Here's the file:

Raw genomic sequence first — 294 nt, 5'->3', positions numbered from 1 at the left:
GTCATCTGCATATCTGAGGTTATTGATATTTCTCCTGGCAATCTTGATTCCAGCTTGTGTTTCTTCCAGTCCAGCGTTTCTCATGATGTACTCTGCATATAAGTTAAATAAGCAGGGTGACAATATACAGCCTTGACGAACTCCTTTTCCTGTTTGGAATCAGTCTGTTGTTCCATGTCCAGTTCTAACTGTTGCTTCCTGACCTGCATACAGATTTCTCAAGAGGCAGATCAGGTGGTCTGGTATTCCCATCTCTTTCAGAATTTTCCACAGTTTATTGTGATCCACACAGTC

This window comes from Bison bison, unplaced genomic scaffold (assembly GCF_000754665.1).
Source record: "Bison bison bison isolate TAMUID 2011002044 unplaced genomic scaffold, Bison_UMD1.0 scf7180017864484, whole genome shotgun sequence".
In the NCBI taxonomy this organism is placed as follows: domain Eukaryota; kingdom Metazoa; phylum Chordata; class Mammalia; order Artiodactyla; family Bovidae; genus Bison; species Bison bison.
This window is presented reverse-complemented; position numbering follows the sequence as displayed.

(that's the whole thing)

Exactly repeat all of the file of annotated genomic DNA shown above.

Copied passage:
Raw genomic sequence first — 294 nt, 5'->3', positions numbered from 1 at the left:
GTCATCTGCATATCTGAGGTTATTGATATTTCTCCTGGCAATCTTGATTCCAGCTTGTGTTTCTTCCAGTCCAGCGTTTCTCATGATGTACTCTGCATATAAGTTAAATAAGCAGGGTGACAATATACAGCCTTGACGAACTCCTTTTCCTGTTTGGAATCAGTCTGTTGTTCCATGTCCAGTTCTAACTGTTGCTTCCTGACCTGCATACAGATTTCTCAAGAGGCAGATCAGGTGGTCTGGTATTCCCATCTCTTTCAGAATTTTCCACAGTTTATTGTGATCCACACAGTC

This window comes from Bison bison, unplaced genomic scaffold (assembly GCF_000754665.1).
Source record: "Bison bison bison isolate TAMUID 2011002044 unplaced genomic scaffold, Bison_UMD1.0 scf7180017864484, whole genome shotgun sequence".
In the NCBI taxonomy this organism is placed as follows: domain Eukaryota; kingdom Metazoa; phylum Chordata; class Mammalia; order Artiodactyla; family Bovidae; genus Bison; species Bison bison.
This window is presented reverse-complemented; position numbering follows the sequence as displayed.